When ABC News journalist Amy Robach agreed to get a live mammogram in front of millions of people on “Good Morning America” as part of a breast cancer awareness campaign in 2013, she never dreamed that the results would actually come back positive. In fact, she tells SurvivorNet she was so shocked when she was diagnosed that she took the news poorly and was even angry at her husband, actor-turned-entrepreneur Andrew Shue, for not reacting the way she wanted him to.
“I don’t know how other people handle that news, but I didn’t handle it well,” Amy, now 46, says. “I became an absolute wreck, a total mess. I had my husband on speaker phone at the time of diagnosis because he was 3,000 miles away … I remember the radiologist, because my husband said nothing, we were all shocked beyond belief, said into the phone, ‘Mr. Shue, your wife’s not taking the news very well.’ …trying to get him to say something.”Read More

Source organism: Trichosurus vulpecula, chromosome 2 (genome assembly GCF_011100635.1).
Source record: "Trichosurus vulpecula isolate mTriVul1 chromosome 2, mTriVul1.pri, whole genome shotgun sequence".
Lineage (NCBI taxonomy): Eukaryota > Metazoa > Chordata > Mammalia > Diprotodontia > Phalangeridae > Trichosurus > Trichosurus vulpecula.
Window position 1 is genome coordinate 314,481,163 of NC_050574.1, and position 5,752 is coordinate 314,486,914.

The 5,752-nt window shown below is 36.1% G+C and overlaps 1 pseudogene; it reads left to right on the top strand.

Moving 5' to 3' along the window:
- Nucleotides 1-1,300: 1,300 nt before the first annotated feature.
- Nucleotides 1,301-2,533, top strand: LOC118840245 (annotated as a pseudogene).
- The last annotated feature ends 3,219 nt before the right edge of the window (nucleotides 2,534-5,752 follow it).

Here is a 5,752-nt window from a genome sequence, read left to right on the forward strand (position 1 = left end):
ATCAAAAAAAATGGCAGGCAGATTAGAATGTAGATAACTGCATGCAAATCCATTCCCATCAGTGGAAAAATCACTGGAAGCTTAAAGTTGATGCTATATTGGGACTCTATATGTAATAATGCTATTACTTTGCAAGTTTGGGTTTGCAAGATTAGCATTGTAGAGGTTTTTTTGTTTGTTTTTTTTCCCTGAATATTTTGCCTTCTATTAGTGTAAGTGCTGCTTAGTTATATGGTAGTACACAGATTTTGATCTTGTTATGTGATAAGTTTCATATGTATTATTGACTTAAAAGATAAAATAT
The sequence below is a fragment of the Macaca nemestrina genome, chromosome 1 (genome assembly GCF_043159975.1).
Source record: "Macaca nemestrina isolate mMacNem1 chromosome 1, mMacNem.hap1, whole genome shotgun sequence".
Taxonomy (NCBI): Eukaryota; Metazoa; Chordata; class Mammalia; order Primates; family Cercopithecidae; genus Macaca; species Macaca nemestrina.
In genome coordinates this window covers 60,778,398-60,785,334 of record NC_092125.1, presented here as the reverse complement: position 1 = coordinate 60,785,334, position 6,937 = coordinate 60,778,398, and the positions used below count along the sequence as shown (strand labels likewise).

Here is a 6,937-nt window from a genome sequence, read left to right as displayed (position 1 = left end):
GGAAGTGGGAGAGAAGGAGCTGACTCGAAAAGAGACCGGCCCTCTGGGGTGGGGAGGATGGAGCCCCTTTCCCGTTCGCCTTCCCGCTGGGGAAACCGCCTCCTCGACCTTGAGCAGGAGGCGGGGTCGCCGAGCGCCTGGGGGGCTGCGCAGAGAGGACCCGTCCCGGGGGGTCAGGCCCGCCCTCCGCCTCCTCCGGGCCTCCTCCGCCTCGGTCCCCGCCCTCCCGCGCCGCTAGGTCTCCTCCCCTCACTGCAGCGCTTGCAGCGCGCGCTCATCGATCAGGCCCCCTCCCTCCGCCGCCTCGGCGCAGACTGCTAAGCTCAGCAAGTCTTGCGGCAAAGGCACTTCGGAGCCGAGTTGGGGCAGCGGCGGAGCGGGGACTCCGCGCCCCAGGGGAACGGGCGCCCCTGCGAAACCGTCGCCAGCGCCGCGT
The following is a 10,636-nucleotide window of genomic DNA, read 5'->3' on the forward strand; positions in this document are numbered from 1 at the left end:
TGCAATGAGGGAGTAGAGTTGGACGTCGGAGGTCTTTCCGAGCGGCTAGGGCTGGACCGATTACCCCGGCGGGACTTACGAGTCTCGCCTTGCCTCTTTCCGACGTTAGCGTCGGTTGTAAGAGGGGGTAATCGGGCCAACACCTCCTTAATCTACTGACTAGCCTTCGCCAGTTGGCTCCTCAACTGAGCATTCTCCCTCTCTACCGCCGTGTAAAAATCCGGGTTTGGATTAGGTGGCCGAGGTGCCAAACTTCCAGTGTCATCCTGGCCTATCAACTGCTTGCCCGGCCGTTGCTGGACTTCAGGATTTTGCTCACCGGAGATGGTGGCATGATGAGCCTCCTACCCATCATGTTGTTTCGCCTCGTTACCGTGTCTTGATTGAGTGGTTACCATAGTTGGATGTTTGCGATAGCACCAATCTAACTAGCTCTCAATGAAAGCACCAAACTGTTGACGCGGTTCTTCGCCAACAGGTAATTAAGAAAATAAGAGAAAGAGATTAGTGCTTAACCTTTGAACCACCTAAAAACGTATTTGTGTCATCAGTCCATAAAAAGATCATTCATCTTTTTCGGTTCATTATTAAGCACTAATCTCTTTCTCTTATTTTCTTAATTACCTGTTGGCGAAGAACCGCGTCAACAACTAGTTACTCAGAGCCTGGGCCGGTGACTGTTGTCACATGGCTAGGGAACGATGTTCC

Amy was diagnosed with stage 2 invasive breast cancer that had spread to her sentinel lymph nodes. Treatment for this type of cancer varies from woman to woman. Amy’s doctors initially recommended that she get a lumpectomy to remove the cancer, but after weighing her options — she decided to get a double mastectomy. When discussing breast cancer surgeries with SurvivorNet in general, Dr. Elizabeth Comen, an oncologist at Memorial Sloan Kettering Cancer Center, said that sometimes women with early stage breast cancer opt to have a double mastectomy because they want to reduce the chance that any cancer will be left over after the operation. It’s a really hard choice, and a really personal one.
In addition to the emotional decision to have her breasts removed, Amy also shared with SurvivorNet that she and her husband were trying to have a child at the time she was diagnosed — and cancer put a stop to those plans. She had to go on Tamoxifen — which left her with side-effects of menopause. Amy already has two daughters from her first marriage, and three step-sons from her marriage with Andrew, but the two were hoping to have a child together.
But with all the bad that came with her cancer diagnosis, Amy is now focusing on the good in her life. “My husband coined a phrase that I remind myself of everyday: ‘Don’t die before you die.’ I have used that, instead of feeling like I’m a victim, like this happened to me, I really feel like, what can I do to make my body stronger? So for me, I’ve been weight lifting and running. I’ve taken some control back. I might not have the breasts I once had, but I’ve got guns I never had before.”